Coming Up for Air by George Orwell
Updated: May 25
"Coming Up for Air" is a novel by George Orwell that tells the story of George Bowling, a middle-aged insurance salesman who becomes disillusioned with his mundane life and the changes that have occurred in his hometown since his childhood. The book is set in the years leading up to the Second World War and follows George as he takes a break from his job and family and returns to his hometown to reconnect with his past.
As he revisits the places and people of his youth, George reflects on the changes that have occurred in his hometown and the ways in which the world has changed since his childhood. He becomes increasingly disenchanted with the materialism, consumerism, and conformity of the society in which he lives, and begins to question the choices he has made in his life.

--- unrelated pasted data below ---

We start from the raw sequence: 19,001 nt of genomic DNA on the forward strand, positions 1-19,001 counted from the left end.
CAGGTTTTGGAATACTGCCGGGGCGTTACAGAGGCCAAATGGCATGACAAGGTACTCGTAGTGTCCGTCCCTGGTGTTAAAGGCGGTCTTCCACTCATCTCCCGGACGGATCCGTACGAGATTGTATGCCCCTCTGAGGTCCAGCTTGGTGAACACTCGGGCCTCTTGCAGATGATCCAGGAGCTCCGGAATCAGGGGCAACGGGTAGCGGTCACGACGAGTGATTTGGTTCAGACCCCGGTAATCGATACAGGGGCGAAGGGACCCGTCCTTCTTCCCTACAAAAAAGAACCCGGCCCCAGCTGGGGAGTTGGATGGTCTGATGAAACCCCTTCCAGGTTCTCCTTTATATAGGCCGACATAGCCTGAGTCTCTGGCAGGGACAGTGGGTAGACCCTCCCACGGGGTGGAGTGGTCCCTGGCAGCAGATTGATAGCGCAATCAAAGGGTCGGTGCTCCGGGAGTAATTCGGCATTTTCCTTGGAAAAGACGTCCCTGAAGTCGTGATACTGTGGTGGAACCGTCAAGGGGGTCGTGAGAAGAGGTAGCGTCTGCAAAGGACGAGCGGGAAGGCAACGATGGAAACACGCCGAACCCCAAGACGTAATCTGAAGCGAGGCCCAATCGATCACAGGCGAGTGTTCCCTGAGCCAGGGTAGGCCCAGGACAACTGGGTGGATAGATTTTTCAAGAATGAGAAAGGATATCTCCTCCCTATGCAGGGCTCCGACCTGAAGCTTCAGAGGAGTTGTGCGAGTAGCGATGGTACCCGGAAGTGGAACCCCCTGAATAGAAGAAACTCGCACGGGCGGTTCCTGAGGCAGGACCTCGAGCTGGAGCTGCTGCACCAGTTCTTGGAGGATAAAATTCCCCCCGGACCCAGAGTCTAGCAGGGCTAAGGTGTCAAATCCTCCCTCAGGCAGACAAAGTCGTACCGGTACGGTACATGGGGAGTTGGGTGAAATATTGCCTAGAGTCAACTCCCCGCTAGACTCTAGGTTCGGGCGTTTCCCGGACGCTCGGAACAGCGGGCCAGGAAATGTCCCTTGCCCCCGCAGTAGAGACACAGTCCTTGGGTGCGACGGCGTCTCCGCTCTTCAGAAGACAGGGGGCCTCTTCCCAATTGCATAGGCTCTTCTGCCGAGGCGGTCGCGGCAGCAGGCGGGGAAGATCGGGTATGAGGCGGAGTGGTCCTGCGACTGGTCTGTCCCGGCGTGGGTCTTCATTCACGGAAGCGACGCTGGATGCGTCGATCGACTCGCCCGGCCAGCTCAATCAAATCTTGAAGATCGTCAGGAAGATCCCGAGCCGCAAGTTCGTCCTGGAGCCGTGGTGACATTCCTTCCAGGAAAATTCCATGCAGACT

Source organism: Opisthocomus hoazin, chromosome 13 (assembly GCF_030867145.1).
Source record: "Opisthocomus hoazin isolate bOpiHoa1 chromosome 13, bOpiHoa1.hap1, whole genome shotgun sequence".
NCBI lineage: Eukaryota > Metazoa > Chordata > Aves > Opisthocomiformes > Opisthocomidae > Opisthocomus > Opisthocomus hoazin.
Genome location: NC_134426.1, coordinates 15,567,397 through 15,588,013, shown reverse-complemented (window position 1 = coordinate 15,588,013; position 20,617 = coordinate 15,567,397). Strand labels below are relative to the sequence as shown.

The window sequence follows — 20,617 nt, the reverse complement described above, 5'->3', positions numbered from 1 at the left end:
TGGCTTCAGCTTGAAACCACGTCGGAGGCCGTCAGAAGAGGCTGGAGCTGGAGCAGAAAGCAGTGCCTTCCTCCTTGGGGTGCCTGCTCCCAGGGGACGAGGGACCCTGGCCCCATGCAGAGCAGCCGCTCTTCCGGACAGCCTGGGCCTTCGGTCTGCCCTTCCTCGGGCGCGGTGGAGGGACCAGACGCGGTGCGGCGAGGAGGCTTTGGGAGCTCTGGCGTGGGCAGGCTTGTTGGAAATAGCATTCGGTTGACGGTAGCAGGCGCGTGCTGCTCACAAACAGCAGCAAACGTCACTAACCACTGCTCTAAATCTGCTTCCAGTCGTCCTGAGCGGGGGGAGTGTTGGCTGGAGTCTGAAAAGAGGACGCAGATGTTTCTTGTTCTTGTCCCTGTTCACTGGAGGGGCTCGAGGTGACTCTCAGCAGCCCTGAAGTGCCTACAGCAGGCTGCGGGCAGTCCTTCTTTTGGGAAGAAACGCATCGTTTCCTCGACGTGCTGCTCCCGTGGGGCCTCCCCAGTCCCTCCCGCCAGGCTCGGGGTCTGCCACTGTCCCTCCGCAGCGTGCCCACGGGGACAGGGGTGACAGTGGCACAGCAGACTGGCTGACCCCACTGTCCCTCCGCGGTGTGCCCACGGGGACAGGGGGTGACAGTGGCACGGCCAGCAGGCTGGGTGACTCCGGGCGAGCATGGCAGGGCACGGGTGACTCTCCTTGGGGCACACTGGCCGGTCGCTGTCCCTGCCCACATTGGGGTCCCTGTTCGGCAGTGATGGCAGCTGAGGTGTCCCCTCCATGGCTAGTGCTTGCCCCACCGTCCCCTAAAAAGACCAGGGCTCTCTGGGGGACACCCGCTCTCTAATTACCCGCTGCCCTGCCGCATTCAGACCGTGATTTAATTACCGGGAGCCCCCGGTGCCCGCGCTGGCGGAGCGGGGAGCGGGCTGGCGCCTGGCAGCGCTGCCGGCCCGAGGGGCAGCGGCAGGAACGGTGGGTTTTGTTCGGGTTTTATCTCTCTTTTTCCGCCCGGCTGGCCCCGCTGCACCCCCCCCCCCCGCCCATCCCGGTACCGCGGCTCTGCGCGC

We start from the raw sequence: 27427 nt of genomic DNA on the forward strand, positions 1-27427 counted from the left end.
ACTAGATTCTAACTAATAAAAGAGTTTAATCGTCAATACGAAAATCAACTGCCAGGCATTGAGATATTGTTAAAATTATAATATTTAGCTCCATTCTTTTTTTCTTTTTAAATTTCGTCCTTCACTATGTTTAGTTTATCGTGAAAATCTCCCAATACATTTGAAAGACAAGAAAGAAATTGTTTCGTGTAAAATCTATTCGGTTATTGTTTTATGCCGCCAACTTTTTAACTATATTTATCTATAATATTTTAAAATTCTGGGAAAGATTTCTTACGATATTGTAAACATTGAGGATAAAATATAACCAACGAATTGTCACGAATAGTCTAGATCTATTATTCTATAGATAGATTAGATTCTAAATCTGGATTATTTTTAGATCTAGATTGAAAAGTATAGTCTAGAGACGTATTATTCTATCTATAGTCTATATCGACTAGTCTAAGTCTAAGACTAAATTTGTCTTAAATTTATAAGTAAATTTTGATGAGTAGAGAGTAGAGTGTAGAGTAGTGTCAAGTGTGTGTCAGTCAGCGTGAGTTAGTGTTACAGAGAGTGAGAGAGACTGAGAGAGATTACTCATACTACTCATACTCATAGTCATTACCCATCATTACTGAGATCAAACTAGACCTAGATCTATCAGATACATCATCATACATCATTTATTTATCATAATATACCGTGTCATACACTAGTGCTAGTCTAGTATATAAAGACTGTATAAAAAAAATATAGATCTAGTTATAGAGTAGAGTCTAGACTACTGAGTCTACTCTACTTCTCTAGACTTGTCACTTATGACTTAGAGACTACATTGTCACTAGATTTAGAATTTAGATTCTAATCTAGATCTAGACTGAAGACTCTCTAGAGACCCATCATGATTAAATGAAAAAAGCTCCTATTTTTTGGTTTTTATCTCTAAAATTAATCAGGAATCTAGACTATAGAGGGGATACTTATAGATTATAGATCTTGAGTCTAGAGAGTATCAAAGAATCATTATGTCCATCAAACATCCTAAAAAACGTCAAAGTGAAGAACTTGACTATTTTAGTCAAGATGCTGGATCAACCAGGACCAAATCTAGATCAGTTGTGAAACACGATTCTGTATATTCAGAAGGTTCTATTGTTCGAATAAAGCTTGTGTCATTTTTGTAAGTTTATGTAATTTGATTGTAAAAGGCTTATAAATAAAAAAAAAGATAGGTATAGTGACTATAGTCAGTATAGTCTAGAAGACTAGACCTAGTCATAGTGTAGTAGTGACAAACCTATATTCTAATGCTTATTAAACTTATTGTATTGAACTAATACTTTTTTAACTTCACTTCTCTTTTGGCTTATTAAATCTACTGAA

The novel explores themes of nostalgia, memory, and the search for meaning and purpose in life. It also critiques the societal attitudes towards consumerism, conformity and the impact that it has on individual lives. The book also touches on the theme of the changing of time and how it shapes one's understanding of self, the past, and the world around them.
"Coming Up for Air" is considered a classic of social and political commentary. It offers a powerful and thought-provoking critique of the values and culture of capitalist society, and the ways in which it shapes the lives of individuals. It also serves as a reminder of the importance of living a meaningful and authentic life and the need to resist societal pressure to conform to the norm.